For the short-term CDs in my lists, you might notice CDs with the note "5-year CD closed after X years". These take into account the yield after the early withdrawal penalty is applied. Since Ally Bank's 5-year CD only has a 60-day interest penalty, it's still a good deal when closed early even with the recent rate cuts.

If you want to compare the effective yields of other CDs after the early withdrawal penalties, please refer to our CD early withdrawal penalty calculator.

The risks of planning for early withdrawals of long-term CDs were recently highlighted by the deposit agreement change at Ally. The risks have also been seen at credit unions which have raised the early withdrawal penalties on existing CDs. I have more details in this blog post.

Note About the CD Survey

As I described in my rate table overview, you can use our CD rate tables to find the best rates for both nationally available CDs and local CDs. This CD survey blog posts are intended to highlight nationwide CD deals that may not be apparent in the tables. For example, I'll include the post-penalty yields of a few long-term CDs.

The CD survey blog posts are also intended to highlight the local CD deals that are available in large metro areas. There are many high CD rates, but most of these are at small banks in rural areas or at small credit unions with very narrow fields of membership. In these local CD surveys, my focus is on local CD deals that are in big cities or that are available in large areas of a state.

Yields Accurate as of May 24, 2013

Under 1-Year CD Rates

  • Noteworthy Local Deals

1-Year CD Rates

  • Noteworthy Local Deals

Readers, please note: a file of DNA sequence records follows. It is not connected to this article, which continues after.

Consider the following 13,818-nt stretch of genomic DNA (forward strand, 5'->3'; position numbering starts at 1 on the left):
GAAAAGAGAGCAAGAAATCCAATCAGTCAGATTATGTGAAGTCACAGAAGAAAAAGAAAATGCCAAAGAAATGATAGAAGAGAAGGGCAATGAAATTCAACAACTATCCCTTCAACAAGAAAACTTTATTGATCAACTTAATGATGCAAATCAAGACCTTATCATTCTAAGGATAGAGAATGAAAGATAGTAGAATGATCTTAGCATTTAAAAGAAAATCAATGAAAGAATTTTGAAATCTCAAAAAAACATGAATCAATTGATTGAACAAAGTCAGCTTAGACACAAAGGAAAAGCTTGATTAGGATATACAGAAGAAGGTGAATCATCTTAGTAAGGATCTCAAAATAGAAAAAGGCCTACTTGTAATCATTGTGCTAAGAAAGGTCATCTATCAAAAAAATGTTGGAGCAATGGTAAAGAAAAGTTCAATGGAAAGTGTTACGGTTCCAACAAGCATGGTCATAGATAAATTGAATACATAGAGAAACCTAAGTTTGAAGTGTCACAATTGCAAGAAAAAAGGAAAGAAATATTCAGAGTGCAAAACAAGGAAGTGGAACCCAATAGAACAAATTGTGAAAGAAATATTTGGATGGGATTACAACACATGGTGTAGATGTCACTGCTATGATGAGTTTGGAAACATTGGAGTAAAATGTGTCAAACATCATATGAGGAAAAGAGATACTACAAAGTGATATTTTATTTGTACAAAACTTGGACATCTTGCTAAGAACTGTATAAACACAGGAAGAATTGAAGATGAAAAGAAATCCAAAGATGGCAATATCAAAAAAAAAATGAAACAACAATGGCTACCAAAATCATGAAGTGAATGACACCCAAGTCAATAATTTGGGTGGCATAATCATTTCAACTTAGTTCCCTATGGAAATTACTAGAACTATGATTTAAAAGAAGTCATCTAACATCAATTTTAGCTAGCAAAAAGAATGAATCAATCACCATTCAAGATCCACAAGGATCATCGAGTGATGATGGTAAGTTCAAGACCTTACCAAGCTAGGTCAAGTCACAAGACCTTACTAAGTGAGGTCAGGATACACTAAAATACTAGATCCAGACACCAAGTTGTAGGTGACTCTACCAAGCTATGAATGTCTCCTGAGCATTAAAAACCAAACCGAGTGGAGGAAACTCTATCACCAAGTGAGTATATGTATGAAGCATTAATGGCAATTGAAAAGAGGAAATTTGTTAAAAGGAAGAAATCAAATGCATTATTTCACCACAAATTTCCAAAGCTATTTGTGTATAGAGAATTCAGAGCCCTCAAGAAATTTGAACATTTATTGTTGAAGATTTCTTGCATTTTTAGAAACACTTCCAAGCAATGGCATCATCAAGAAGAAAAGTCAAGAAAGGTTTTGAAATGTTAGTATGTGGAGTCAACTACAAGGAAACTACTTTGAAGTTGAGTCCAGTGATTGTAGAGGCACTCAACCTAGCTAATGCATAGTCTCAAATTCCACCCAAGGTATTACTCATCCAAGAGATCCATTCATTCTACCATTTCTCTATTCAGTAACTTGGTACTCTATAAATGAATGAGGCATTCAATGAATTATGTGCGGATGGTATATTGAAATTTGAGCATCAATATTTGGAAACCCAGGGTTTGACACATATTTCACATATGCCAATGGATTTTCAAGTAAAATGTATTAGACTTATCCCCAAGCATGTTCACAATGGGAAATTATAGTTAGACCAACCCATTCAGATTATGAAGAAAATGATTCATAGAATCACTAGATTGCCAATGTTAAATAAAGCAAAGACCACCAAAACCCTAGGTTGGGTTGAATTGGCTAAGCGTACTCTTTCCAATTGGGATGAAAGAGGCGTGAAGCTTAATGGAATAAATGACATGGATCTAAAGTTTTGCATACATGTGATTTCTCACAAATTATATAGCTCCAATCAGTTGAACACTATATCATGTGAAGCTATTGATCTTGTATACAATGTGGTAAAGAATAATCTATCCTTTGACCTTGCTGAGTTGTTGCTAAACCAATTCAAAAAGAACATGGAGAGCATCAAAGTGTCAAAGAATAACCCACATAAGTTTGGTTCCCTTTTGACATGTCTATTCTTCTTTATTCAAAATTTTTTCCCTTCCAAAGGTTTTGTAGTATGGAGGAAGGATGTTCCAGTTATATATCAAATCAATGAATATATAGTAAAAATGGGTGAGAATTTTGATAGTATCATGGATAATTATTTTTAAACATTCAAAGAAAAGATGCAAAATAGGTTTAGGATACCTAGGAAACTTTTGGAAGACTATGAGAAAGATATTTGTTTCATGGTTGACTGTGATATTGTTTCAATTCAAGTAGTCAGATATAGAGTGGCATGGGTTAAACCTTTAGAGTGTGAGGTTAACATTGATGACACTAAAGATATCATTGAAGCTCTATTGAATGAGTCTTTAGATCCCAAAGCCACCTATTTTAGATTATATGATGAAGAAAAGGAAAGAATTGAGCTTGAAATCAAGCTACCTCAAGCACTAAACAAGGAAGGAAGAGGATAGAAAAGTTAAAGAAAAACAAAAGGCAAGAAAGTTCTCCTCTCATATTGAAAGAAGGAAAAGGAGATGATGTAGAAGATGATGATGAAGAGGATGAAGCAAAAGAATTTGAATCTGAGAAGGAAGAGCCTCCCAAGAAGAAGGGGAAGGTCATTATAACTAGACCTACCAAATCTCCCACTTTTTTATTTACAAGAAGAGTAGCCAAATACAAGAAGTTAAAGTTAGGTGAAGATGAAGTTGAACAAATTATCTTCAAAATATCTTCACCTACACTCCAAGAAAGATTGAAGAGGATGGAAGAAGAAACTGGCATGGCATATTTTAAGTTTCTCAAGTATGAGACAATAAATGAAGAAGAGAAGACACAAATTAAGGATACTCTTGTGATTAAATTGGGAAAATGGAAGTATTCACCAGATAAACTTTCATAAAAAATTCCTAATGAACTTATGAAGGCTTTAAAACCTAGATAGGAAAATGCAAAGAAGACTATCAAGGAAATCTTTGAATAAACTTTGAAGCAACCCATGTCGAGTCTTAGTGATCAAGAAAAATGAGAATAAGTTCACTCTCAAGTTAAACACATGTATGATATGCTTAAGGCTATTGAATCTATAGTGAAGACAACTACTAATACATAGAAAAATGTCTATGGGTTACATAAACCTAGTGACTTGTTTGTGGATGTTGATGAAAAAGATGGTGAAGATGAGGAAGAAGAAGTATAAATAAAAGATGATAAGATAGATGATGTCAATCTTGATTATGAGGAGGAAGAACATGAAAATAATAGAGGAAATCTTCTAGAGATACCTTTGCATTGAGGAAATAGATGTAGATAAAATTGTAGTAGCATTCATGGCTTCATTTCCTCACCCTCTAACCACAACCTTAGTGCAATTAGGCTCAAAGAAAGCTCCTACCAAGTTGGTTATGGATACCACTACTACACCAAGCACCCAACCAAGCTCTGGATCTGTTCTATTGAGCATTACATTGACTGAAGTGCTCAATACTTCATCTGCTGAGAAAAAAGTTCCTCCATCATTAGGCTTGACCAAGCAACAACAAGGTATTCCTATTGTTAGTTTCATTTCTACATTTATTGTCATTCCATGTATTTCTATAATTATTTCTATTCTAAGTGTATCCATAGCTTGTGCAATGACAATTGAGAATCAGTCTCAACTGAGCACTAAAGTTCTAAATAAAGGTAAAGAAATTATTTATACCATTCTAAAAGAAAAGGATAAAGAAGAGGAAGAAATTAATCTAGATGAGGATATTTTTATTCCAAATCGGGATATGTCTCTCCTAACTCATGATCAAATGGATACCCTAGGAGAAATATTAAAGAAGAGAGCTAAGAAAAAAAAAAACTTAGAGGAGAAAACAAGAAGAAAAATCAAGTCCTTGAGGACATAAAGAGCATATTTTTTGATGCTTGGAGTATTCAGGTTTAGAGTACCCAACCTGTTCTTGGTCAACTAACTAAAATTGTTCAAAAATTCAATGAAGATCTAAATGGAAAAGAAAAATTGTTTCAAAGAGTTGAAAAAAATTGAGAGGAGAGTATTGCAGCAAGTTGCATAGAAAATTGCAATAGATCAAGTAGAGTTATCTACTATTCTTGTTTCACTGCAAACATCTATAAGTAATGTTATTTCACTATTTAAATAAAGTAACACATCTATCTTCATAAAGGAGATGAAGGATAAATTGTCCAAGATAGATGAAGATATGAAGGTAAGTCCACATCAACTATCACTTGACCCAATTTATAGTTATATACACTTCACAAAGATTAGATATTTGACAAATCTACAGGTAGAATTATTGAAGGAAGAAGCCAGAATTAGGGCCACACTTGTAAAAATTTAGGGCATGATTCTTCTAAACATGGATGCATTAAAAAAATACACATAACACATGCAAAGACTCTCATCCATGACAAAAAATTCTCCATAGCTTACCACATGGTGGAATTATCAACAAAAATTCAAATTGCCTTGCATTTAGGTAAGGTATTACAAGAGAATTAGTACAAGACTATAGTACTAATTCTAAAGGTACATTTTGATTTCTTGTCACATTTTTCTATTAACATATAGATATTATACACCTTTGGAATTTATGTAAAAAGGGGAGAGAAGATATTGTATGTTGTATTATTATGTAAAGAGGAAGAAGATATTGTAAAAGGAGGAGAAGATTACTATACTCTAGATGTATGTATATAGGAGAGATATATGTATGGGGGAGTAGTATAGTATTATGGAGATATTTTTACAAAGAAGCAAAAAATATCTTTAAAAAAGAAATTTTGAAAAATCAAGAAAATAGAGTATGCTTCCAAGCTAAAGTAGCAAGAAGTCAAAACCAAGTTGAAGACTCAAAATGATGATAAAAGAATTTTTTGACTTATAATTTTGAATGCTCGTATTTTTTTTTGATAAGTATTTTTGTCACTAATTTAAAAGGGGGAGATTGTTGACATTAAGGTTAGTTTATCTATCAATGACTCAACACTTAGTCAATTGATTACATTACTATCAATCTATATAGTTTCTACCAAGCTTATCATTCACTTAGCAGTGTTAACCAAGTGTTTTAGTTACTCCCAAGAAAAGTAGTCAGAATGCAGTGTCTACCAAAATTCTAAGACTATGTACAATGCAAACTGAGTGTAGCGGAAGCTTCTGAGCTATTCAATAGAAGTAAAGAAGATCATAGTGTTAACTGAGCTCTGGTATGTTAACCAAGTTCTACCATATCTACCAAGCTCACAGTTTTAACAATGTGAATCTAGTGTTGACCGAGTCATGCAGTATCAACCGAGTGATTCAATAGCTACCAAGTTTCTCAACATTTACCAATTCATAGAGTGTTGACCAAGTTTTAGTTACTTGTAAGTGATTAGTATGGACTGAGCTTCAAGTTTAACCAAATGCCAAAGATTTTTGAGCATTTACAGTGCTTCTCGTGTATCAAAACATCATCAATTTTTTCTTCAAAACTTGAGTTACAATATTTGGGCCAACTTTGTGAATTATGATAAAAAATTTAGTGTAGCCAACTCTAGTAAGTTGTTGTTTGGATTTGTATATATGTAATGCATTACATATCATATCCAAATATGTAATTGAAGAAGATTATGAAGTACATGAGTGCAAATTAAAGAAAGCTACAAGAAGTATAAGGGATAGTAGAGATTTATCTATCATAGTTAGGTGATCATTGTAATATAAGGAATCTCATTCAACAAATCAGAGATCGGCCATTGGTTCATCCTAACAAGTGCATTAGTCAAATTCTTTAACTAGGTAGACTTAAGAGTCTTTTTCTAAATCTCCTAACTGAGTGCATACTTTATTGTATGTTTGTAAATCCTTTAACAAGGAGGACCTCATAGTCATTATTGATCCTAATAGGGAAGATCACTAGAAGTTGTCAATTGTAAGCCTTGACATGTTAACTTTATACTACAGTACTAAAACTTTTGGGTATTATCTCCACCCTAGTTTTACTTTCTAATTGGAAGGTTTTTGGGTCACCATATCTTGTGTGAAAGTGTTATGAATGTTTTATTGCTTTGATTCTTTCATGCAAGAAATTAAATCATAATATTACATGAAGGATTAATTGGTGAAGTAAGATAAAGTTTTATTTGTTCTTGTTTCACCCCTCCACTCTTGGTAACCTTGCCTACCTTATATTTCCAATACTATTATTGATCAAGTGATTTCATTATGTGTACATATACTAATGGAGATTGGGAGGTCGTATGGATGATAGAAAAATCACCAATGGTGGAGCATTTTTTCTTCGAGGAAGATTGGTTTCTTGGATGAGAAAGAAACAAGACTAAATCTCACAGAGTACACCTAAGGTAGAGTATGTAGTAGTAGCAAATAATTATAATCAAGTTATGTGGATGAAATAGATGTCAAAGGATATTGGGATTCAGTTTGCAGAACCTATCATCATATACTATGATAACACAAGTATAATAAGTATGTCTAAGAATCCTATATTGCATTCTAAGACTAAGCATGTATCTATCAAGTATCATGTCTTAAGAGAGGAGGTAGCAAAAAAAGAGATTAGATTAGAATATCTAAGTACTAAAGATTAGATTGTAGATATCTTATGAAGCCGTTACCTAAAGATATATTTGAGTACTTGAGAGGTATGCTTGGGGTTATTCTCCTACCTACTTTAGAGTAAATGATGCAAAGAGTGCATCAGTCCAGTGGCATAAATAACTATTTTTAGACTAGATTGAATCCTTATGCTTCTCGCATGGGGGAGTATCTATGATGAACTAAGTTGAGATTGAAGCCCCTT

18-month CD Rates

  • Noteworthy Local Deals

2-Year CD Rates

  • Noteworthy Local Deals

3-Year CD Rates

  • Noteworthy Local Deals

4-Year CD Rates

  • Noteworthy Local Deals

5-Year CD Rates

  • Noteworthy Local Deals

Over 5-Year CD Rates

  • Noteworthy Local Deals

Note: All rates listed above are Annual Percentage Yields (APY) which factor in compounding.


  Tags: CD rates

Related Posts

Comments
6 Comments.
Comment #1 by Anonymous posted on
Anonymous
Thanks to Bernanke's 'Marie Antoinette' ("Let them eat cake") attitude  towards Fixed Income SAVERS.

10
Comment #2 by Anonymous posted on
Anonymous
Helicopter Ben wants the savers to go all-in to the bloated stock market. There are trillions of dollars on the side lines. I think people are wise, not to play the greater fool game, having been burned twice.

13
Comment #4 by paoli2 posted on
paoli2
The French Revolution was not about getting higher interest rates.  Those poor people didn't have enough money to buy food much less put it in a savings account!  Today, it would be like the infamous BB saying "Tell them to put their money in a garbage can".  At least Savers have (or should have) enough money to buy food unless the dollar crashes too!

6
Comment #6 by Bozo posted on
Bozo
As we have seen in the past (2006 - 2008 come to mind) CD rates are "stickier" than Treasury rates, for obvious reasons. That said, the trend is good. I find it interesting how many folks over at Bogleheads are "recent converts" to the concept of a CD ladder. I suspect Ken is witnessing a modest upsurge in traffic from the links we post there, to here.

1
Comment #8 by Anonymous posted on
Anonymous
Bozo :  Where is the Bogleheads page?  I never heard of it.  Thanks.

1